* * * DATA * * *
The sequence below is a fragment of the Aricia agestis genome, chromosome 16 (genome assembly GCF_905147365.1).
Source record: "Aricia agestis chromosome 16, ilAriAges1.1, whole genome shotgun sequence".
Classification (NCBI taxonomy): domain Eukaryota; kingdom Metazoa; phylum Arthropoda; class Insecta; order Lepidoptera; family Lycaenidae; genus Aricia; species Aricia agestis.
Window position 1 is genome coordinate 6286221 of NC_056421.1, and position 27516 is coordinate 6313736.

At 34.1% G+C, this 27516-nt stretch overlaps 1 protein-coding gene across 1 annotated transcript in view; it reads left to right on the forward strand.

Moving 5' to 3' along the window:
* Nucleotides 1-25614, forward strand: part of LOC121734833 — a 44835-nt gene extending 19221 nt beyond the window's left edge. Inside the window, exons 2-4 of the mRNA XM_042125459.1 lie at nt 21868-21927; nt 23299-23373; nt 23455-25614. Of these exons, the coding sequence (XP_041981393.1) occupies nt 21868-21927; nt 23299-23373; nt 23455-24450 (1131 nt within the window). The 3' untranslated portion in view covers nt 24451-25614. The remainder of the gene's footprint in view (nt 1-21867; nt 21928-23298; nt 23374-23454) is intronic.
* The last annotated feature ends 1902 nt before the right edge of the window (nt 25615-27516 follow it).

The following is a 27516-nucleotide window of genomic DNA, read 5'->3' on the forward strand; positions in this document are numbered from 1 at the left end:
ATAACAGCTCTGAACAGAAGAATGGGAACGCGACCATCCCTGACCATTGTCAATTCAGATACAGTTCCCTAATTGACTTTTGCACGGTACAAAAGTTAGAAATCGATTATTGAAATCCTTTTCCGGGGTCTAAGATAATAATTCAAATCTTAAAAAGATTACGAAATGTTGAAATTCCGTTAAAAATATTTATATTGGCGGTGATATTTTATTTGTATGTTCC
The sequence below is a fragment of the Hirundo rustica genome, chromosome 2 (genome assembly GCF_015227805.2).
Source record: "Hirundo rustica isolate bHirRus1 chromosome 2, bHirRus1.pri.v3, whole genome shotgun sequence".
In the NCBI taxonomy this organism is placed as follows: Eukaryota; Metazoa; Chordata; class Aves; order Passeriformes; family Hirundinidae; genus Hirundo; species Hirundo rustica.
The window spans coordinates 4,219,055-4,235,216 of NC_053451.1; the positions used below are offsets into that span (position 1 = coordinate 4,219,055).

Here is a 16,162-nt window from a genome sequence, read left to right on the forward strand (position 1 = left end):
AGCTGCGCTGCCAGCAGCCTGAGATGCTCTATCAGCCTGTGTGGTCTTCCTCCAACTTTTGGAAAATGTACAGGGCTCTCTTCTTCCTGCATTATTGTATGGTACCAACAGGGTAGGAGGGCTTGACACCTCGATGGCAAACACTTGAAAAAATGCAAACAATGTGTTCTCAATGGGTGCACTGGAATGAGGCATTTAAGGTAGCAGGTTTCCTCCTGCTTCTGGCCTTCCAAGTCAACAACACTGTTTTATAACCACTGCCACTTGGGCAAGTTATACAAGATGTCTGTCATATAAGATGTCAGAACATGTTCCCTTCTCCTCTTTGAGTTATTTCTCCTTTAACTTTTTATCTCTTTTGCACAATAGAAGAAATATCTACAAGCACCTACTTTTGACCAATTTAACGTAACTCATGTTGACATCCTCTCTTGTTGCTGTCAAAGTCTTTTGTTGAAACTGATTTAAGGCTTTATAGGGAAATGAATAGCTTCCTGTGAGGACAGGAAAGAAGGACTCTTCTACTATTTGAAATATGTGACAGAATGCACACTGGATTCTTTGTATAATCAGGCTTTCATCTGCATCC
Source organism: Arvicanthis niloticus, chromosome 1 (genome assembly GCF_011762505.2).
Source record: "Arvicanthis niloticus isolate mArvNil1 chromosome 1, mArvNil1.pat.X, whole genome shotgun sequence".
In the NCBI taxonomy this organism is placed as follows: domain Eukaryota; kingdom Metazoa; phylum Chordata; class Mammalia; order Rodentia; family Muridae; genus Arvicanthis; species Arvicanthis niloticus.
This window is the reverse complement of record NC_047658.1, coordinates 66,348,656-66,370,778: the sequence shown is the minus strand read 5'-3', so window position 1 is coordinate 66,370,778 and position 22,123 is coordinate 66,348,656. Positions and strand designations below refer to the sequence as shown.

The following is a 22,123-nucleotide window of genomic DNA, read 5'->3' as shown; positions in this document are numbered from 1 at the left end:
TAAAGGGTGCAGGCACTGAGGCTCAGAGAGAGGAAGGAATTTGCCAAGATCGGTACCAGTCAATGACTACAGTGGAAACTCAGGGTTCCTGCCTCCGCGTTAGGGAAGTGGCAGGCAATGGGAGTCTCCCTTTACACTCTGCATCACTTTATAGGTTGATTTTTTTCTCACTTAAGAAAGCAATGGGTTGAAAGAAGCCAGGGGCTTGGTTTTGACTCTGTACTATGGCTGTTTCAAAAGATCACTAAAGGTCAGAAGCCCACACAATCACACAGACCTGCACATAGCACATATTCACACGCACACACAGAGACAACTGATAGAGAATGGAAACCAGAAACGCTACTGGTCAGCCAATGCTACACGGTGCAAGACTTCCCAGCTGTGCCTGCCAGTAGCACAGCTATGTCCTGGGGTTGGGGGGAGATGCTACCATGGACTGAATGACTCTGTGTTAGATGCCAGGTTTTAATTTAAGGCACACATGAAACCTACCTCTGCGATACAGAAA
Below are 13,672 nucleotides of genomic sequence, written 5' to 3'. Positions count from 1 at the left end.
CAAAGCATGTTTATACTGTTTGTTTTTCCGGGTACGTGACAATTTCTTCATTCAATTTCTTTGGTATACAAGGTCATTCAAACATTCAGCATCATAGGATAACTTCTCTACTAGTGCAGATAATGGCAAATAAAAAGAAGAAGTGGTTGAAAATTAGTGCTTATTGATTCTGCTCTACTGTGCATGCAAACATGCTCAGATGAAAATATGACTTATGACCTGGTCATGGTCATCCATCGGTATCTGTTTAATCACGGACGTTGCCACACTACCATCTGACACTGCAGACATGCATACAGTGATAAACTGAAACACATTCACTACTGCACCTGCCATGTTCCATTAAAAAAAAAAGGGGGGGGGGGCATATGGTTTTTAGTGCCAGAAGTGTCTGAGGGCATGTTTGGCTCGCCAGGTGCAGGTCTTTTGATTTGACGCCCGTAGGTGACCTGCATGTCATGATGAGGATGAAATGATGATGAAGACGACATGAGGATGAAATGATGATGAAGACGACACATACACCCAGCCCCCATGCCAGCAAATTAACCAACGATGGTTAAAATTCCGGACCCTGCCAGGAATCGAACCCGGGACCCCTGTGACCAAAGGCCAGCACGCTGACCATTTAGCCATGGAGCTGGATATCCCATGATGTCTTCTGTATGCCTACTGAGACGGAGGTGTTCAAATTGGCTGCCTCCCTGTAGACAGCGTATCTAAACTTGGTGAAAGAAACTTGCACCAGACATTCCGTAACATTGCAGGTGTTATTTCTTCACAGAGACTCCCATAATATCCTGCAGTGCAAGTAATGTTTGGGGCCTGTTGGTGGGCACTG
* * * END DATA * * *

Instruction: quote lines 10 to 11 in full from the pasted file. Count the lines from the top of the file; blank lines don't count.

ATAACAGCTCTGAACAGAAGAATGGGAACGCGACCATCCCTGACCATTGTCAATTCAGATACAGTTCCCTAATTGACTTTTGCACGGTACAAAAGTTAGAAATCGATTATTGAAATCCTTTTCCGGGGTCTAAGATAATAATTCAAATCTTAAAAAGATTACGAAATGTTGAAATTCCGTTAAAAATATTTATATTGGCGGTGATATTTTATTTGTATGTTCC
The sequence below is a fragment of the Hirundo rustica genome, chromosome 2 (genome assembly GCF_015227805.2).